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Blue skies

In the final part of his data series, Qbase’s Gary Olive urges you to think outside the box. Opportunities that were just pipe dreams a few short months ago are now in play but you need to think big to realise them.

By Gary Olive

Gary Olive’s data series 
May/Jun 2004The big idea - first steps in setting up a marketing database.
Jul/Aug 2004Data audit – what you have, what you need, how to get there.
Sep/Oct 2004Data protection - key to a sound strategy.
Nov/Dec 2004Database solution – DIY or use professionals.
Jan/Feb 2005Tactics and strategy - using the database to build business.
Mar/Apr 2005The great unknown - blue skying.

Well done. Your database is now in place, everyone’s on your side, marketing communications have improved by leaps and bounds and the bottom line is looking very healthy. Now is the time for you to start ‘thinking out of the box’ because this is a luxury that you can now afford yourself. So what’s next?

The great advantage of having a usable marketing database is that it can provide a wealth of opportunity for your business. Take subscriptions as the example.


Currently a subscription tends to cost the customer less than the cover price. It is a strategy that ensures copies are taken on a regular basis where a purchase via the newsstand could be affected by any number of external factors or ‘interruptions’ such as choice, access and budget. But does a price based strategy reflect the true value of your particular product in the marketplace? The answer is probably no, but the price offered may be the key point of difference in a marketplace that promotes to lifestyles rather than individuals. So how can you make your product more attractive? Where do you start?

Content is generally aimed at groups of ‘like-customers’. They fall into broad age bandings, they enjoy comparable income levels, they have similar tastes, etc. Do you see the pattern? Readerships are generalisations. However, you are now in a unique position because you have a distinct opportunity to establish a very clear picture of what your individual customers look like. More importantly, you have the capacity to converse with them on a one to one basis.

At this point I suggest that you forget about budgets and any other such financial constraints. Think about the perfect world and what it would look like for you as a publishing business. Let’s discuss a couple of scenarios where the power of your database can help develop and deliver ‘one to one’ marketing to your subscribers.

A good starting point would be content. How does this currently differ between the issue that a subscriber receives through the post and the issue that is generally available off-shelf? It does not. So how could it be different?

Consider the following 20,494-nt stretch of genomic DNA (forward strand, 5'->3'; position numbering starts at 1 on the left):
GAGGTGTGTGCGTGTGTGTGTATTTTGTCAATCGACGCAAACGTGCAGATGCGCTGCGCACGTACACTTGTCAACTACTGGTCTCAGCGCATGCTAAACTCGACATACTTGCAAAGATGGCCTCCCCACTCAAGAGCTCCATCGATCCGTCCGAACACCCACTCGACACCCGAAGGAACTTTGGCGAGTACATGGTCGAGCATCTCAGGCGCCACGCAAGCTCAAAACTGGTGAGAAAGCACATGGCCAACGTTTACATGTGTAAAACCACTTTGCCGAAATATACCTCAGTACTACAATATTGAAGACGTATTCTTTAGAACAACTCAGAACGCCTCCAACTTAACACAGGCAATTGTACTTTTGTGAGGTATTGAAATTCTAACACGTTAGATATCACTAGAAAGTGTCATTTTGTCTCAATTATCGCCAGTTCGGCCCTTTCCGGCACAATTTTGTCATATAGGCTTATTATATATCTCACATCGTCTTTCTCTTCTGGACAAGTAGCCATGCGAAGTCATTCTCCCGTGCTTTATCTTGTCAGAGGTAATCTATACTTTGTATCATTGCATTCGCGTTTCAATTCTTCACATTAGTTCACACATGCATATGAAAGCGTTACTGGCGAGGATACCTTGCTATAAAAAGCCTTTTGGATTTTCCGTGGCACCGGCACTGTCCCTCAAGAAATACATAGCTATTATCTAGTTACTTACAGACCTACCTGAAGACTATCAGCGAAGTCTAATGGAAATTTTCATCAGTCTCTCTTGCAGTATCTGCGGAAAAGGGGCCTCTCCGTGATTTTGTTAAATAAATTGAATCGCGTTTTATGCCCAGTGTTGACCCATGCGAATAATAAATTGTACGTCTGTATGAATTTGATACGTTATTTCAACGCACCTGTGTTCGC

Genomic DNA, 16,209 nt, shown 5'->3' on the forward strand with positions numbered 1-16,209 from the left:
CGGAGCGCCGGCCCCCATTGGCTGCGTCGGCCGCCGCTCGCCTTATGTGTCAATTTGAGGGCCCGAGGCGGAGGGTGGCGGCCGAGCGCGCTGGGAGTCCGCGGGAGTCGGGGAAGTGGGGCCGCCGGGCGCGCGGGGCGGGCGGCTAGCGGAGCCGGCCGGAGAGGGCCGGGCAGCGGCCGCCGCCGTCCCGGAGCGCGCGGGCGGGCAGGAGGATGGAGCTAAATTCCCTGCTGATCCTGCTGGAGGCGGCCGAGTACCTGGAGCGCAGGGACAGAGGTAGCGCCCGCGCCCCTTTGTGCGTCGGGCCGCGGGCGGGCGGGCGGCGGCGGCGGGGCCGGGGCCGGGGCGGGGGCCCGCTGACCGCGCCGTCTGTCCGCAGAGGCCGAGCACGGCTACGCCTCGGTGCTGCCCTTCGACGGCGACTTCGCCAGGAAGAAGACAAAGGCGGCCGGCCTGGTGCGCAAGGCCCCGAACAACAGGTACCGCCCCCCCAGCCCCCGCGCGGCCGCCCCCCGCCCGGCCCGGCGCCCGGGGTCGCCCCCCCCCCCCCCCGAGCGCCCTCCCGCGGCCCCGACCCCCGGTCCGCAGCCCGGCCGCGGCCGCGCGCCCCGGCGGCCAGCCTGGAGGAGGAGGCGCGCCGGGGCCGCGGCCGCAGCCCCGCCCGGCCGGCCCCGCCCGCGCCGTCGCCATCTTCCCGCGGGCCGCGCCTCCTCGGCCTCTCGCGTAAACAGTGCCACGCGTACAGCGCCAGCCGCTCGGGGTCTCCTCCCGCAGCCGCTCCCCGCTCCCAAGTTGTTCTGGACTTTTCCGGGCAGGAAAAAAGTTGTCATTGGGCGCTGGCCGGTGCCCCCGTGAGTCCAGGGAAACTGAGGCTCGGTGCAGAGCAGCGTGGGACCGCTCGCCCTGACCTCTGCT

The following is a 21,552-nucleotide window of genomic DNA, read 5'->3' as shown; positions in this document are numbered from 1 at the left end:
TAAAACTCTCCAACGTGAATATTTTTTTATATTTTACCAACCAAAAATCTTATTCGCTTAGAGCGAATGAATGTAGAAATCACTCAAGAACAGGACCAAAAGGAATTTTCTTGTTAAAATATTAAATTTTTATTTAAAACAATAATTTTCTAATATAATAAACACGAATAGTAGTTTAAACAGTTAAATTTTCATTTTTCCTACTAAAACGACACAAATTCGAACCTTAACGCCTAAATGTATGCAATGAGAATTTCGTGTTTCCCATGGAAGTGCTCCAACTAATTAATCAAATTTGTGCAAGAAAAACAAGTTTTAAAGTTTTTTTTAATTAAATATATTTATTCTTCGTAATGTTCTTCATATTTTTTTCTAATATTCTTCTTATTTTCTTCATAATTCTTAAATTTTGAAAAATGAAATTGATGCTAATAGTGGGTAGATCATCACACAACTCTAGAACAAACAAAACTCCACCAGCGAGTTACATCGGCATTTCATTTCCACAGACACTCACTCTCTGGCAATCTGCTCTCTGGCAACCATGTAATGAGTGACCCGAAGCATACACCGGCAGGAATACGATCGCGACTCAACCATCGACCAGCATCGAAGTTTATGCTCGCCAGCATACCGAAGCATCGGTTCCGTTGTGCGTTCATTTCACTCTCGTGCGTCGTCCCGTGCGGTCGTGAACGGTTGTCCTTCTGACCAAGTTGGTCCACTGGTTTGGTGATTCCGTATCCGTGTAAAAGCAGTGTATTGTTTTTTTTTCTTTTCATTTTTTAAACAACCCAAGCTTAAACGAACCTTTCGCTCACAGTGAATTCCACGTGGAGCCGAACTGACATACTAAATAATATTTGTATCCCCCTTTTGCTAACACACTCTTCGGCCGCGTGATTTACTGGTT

Print production

In-line personalisation is possible, so certain content could reflect the difference between various groups of customers and you would know these differences in advance, through segmentation of your database. Actual variation of content may be limited to between say 1% and 3% of the total content but the impact on the audience could be significant. This type of strategy is already employed in the digital environment where a registered user can access more content than a casual visitor and where a subscriber has the highest level of access of all. Why should hard copy content be any different?

Mailing house fulfilment

The mailing carrier sheet, covering letter and even the poly-wrap can convey very personal, highly targeted messages and ‘content’. Using these vehicles, you can start to relate on a ‘one to one’ basis, enhancing your publication’s content through additional pertinent copy and references. Setting the process up will take a little thought and attention to detail but the difference will be marked. Start small, think big.

Personalisation through mailing fulfilment need not be restricted to your own content. Selective insertion of loose inserts may be a very attractive proposition for your advertising clients who, in addition to mainstream off the page advertising in your title, may wish to offer certain customers a more direct, tailored offer based upon the data that you hold. You are in control.


The creation of a supplement to the main title (which could be anything from a simple newsletter through to a four colour multi-page printed item) would offer even greater flexibility. As such the supplement may tie into the publication issue date, eg. monthly, or run over its own production schedule, eg. quarterly. You may choose to refer to content in the main title and enhance/add to it through extra copy. You may choose to focus on wholly separate content including more targeted off the page advertising and offers from your advertising clients.

Added value or premium

I am not suggesting that your subscribers should benefit from these extra elements of content for free. Far from it. They should not be classed as added value. More tailored content, with more personal offers, delivered conveniently to the home or place of work should come at a premium because something given free has no real value. And this is what we are talking about. You want customers to value your offering above that of your competitor and to continue buying from you. Your database provides real competitive advantage in this respect. You can, and should, think outside the box because you no longer need to take decisions based on gut feel or market generalisations.

Finally, blue skies thinking is an essential part of future planning and the shaping of your business moving forward. We have looked at one blue skies opportunity within your business. There are many, many more, so start creating your list. And start it now!